Familiar territory, today – paths once much-taken. But I have not passed this way in a while. In the churchyard, there’s a crisp rustle to the sweet chestnut leaves underfoot, but as I leave the graveside for the river I enter a different season, it seems. Soft sun and gentle breeze, water matching sky for colour and clarity.
But the willow is yellowing, the nettles ragged, and the ground gives a little, underfoot. You cannot fool autumn forever.
On to a sanctuary, the spot by which I measure my seasons. A barometer of the passing year, my yardstick. I have known it all my life. The willow is cut, but deep in the brush a sparse carpet of a surprising, unseasonal streak of colour pokes through. Across the Welsh marches, long after the leaves have died back, the meadow crocus offers delicate blooms, matched only in their beauty by their toxicity. They spread doubt besides joy – what magic is this, when all around withers?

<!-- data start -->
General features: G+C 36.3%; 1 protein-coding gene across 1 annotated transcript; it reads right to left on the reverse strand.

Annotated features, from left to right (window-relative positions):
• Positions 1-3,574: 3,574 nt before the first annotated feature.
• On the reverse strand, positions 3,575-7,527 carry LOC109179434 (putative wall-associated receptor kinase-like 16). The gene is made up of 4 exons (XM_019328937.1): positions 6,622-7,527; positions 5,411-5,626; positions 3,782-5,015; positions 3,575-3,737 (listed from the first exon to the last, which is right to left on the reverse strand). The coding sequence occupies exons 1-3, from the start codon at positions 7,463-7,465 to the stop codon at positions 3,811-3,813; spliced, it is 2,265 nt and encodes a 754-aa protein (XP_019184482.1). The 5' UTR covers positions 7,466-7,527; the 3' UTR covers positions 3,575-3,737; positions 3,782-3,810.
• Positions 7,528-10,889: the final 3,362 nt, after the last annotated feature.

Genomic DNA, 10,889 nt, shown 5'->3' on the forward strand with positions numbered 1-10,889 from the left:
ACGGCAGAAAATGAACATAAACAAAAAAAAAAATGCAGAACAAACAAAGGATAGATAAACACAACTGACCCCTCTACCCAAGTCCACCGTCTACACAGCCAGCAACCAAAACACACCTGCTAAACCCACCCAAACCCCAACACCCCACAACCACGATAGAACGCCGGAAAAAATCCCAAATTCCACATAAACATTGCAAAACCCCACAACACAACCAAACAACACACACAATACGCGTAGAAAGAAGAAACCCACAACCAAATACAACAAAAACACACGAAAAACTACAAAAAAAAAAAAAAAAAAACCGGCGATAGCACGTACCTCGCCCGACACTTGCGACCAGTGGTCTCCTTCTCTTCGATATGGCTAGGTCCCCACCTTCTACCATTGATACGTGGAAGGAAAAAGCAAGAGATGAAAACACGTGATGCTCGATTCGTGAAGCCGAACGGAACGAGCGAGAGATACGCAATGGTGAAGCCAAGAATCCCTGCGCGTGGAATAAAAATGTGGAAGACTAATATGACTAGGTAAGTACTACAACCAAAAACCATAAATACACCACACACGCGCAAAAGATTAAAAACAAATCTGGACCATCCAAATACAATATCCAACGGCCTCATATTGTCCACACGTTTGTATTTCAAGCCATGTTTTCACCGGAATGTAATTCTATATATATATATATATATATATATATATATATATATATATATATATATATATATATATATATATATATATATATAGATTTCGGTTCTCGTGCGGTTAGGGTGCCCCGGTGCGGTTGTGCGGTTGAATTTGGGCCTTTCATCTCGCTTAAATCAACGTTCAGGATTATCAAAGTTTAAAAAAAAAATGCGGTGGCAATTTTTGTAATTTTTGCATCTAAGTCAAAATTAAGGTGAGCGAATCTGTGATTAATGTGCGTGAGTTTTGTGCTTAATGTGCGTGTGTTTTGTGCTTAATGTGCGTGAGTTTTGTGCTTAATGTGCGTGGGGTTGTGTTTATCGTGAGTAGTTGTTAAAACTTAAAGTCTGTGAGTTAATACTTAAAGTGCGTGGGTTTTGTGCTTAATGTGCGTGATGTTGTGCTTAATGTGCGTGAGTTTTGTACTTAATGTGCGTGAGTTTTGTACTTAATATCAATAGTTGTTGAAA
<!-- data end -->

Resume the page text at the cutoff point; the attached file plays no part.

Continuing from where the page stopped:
Nearby, the ancient oak starts to turn. I’ve heard it said that an oak takes 300 years to grow, 300 to mature and 300 to die. This sturdy spirit must be closing on the third stage, and seems to grasp, defiant, its crown of green just a fraction longer than its sprightly neighbours, for which the squirrels are grateful. It spreads, protective, over the orchard to the east. It saw that orchard planted, and now watches it grow into senescence. Thirty human generations and countless companions have passed. Empires have risen and fallen, and every year is recorded, imprinted indelibly: a living archive.